The New Marxism: Soviet and East European Marxism since 1956

The New Marxism: Soviet and East European Marxism since 1956

The New Marxism: Soviet and East European Marxism since 1956

The New Marxism: Soviet and East European Marxism since 1956

Excerpt

▪ Since Khrushchev's 1956 speech on Stalin, a great deal has happened in the Soviet Union and Eastern Europe.There has been a shift from Moscow as the center of the communist movement to what has become known as "polycentrism." The brute force associated with Stalin's reign has been mitigated, the countries of Eastern Europe have asserted their nationalism, and there has been a noticeable thaw in the cold war. Has there been any corresponding change in theory, in the Marxism or Marxism-Leninism which flourishes in the countries of Eastern Europe? This book is an attempt to answer this question by describing the changes which have taken place, the relation of present positions to previous ones, and the divergencies among the East European Marxists. It further attempts to evaluate the significance of these developments. Though my primary emphasis is on theory and especially on Marxist ideology and philosophy, other aspects necessarily enter into the discussion.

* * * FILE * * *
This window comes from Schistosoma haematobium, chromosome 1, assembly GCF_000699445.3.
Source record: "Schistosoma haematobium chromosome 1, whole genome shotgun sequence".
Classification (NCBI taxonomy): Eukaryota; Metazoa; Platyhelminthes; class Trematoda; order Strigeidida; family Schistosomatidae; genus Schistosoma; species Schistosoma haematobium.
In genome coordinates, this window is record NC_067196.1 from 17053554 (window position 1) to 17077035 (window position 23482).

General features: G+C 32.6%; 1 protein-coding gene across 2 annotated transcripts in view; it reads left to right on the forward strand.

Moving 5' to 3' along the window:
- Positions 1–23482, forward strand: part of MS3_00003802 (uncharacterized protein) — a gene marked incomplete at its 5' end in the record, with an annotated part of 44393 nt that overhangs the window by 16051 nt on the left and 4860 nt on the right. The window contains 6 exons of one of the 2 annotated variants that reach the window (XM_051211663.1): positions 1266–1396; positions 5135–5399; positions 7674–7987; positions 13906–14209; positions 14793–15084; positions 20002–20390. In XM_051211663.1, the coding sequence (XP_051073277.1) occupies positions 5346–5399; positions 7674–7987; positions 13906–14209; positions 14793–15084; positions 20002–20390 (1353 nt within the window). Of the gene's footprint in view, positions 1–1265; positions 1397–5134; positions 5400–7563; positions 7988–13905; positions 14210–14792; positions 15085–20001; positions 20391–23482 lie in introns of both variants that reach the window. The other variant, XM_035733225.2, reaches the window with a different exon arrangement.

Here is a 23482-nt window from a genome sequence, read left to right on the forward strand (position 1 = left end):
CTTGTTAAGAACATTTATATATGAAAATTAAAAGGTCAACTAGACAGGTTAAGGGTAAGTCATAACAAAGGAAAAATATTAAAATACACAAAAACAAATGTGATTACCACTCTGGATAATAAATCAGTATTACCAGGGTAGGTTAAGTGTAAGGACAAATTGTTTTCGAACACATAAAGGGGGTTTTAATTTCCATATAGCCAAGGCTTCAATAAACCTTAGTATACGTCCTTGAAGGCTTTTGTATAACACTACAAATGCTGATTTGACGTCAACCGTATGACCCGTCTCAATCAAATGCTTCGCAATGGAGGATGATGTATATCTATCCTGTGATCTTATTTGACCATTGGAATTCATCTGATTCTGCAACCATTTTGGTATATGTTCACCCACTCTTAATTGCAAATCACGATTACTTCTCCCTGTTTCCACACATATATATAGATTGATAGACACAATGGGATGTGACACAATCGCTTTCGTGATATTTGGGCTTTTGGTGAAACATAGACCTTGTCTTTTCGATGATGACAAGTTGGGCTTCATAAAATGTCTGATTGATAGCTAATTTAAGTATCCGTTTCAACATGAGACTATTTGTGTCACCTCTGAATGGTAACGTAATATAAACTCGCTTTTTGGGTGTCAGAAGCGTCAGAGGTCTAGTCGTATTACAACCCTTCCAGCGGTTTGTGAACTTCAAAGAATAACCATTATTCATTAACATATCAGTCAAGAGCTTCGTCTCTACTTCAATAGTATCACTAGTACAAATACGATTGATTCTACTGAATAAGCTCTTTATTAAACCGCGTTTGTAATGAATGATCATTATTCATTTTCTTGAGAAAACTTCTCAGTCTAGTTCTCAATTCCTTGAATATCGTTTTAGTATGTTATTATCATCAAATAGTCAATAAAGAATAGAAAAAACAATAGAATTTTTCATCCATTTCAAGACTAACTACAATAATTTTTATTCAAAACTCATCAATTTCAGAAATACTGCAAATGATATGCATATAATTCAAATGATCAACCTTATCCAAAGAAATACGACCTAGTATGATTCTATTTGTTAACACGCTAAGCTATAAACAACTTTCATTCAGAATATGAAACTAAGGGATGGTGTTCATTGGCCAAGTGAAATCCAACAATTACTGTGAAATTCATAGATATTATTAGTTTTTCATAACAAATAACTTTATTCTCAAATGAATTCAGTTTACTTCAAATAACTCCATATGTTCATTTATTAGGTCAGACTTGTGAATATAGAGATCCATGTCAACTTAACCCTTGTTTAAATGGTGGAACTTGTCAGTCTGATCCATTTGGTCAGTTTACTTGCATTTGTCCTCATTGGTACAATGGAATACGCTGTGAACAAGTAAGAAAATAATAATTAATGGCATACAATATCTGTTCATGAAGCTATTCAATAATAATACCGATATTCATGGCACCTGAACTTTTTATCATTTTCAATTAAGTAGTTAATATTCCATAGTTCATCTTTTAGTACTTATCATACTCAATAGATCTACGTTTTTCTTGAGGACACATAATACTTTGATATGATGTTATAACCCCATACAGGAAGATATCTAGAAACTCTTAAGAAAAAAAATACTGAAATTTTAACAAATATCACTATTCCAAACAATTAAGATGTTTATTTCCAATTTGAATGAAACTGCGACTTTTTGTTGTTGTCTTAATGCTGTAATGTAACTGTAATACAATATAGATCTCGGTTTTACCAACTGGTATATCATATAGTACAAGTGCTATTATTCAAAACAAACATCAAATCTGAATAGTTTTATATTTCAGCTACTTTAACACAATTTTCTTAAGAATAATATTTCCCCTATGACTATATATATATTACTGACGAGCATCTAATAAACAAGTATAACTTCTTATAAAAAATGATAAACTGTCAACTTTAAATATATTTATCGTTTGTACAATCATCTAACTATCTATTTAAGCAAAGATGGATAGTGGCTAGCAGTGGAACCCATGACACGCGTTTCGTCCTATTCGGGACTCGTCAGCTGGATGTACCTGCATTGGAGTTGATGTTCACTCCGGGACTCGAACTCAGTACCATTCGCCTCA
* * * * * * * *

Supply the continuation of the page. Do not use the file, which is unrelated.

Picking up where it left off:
At the risk of oversimplification, we can roughly characterize the situation of Marxist theory in several of the countries in which we shall be primarily interested. In the Soviet Union, which represents the most dogmatic end of the spectrum, all the philosophers who are allowed to publish are officially Marxist-Leninists. Though the official position is that they all agree on the truth and truths of Marxism-Leninism, there are more differences among them than they are willing to admit. In Hungary also all the philosophers who are allowed to publish are Marxist-Leninists. They claim to disagree among themselves; but they disagree less than they claim to. In Poland philosophers are allowed to publish who are not Marxists or Marxist-Leninists, and among the Marxists there are significant disagreements. And in Yugoslavia, which represents the least dogmatic end of the spectrum, though almost all of the philosophers claim to be Marxists, they differ with one another to such an extent that it is sometimes difficult to tell from their writings that they are Marxists at all.

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